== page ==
The Weather Channel

Janina doesn’t like to overindulge, but makes it clear that she is satisfied anyways. Unlike most people who consume multiple pieces of media, she sticks to one of each. She only drinks black tea, uses one program on the computer Dizzy bought her, and loses the remote which eliminates the possibility of switching off the weather channel.

When it’s on, Janina finds comfort in the continuous images. She talks about how in the winter, the sun escapes after a few hours and we’re left with nothing but darkness. The outdoors offer no comfort, so she has looked inside to find something positive. I’d imagine that it would get boring to look at the same green screen portrayal of her area, but perhaps there is something new to analyze if you are willing to look. She references the abstract lines that separate countries, and maps that highlight pressure for high altitudes. I found it powerful that she recognizes even though the Czech Republic and Germany aren’t outside her hamlet, the same elements are there too. The air they breathe is the same that makes its way to her, across oceans and mountains. It shows how people are all connected through nature, even when it doesn’t seem significant.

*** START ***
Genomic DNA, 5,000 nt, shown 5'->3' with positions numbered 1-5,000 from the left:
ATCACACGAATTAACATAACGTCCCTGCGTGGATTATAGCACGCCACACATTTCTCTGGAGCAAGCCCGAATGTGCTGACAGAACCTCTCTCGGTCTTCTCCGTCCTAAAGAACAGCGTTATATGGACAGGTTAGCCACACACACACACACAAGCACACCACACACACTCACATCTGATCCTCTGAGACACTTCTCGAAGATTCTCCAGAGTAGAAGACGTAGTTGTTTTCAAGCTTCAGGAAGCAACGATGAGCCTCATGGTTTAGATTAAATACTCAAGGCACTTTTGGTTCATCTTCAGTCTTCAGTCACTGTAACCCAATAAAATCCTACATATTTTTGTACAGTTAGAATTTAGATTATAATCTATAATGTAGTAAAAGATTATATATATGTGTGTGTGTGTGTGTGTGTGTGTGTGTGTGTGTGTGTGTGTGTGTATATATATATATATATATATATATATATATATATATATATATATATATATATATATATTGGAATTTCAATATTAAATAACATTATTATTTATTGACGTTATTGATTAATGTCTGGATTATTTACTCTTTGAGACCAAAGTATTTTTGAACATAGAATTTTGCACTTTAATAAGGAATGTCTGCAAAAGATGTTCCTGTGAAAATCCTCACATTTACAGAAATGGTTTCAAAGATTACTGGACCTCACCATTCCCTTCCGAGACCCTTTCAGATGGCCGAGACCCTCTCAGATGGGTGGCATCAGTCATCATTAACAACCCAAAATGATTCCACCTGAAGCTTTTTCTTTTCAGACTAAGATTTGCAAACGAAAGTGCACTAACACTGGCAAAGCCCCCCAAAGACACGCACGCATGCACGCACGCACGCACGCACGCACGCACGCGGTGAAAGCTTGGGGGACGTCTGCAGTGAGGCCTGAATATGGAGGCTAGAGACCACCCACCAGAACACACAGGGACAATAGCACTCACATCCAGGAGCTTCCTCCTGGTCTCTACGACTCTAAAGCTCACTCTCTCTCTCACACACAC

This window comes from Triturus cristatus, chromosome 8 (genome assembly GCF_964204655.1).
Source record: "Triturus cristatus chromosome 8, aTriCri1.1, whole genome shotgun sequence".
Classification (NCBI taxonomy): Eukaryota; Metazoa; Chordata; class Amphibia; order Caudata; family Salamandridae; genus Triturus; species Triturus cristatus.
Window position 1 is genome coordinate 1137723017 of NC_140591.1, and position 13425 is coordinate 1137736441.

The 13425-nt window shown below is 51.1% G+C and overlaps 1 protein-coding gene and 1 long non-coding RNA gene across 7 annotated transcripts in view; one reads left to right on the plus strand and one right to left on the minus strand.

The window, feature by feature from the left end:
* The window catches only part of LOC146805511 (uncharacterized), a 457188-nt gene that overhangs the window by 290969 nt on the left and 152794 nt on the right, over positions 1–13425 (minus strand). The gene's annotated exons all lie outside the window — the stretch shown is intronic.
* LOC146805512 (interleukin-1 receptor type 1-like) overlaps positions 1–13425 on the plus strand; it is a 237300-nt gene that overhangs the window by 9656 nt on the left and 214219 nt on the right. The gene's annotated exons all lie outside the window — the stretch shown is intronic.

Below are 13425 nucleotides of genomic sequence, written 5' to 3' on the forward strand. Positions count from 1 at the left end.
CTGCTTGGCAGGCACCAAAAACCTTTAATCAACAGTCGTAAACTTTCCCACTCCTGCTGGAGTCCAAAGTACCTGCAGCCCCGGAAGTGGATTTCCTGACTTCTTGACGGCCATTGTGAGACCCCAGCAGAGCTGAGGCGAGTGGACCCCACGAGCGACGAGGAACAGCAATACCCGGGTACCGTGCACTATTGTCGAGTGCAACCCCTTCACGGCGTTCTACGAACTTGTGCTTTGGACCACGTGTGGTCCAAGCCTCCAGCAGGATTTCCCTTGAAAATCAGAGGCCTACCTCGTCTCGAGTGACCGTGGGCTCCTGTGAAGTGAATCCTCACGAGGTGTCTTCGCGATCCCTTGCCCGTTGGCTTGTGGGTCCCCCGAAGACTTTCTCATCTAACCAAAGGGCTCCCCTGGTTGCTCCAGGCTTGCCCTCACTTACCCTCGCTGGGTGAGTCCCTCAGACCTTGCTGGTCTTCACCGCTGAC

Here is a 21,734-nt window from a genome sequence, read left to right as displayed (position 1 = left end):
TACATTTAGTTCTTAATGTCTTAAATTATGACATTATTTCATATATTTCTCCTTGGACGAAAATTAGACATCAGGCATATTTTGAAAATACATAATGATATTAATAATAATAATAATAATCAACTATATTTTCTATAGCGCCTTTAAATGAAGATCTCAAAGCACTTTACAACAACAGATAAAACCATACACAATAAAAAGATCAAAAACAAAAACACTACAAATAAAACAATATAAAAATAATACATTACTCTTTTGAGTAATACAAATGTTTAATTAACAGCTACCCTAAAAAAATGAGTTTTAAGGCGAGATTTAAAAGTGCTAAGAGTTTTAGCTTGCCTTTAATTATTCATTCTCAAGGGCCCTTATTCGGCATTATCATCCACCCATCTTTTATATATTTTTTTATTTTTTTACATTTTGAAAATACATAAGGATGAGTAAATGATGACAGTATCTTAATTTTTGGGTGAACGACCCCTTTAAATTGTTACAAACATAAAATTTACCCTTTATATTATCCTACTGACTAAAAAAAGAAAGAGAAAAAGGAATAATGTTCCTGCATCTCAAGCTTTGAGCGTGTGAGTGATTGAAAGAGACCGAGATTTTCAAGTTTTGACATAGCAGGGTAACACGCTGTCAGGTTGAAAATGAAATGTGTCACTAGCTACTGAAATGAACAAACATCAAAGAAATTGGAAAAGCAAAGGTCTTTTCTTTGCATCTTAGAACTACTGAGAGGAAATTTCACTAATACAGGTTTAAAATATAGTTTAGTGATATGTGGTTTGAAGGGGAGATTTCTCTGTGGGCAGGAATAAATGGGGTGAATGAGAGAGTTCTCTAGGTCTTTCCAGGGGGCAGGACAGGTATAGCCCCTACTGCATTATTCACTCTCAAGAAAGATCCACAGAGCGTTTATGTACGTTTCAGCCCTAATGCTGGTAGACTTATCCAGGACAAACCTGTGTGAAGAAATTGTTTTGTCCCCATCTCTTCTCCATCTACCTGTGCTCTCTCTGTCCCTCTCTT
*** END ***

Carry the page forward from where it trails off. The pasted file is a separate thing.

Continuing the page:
The satellite images of the Earth remind her that our planet is tangible, and a functioning sphere that keeps track of everything we do. Janina brings up the point that no one is recording the history of humanity on a camera, but the Earth holds us accountable because it doesn’t allow people to hide. Literally, we are exposed on its outermost part and have to live with our bodies showcased toward the stars and space.

Within the TV program, there are three types of people who tune in. The broadcast for skiers is meant to tell them about the slopes and snow conditions, but after spring comes their segment is replaced for the allergy sufferers. Pollen predictions are shown in bright red, warning them about danger zones. And drivers dismiss both of these since they’re only focused on how the weather affects the highway. Janina believes this classification of people is universal and compels us to apply it to ourselves. Responding to situations casually and being eager to indulge means they are a skier. They are pleasure seekers. There are also drivers, whose practicality forces them to take matters into their own hands, since they believe that’s the best way. And allergy sufferers, who have been conditioned to be on the offense, are wary of outside forces. Janina’s theory seems to be reminiscent of the categorization that horoscopes employ. But it is interesting to analyze how we behave, especially when the choices are random and somehow very poignant.

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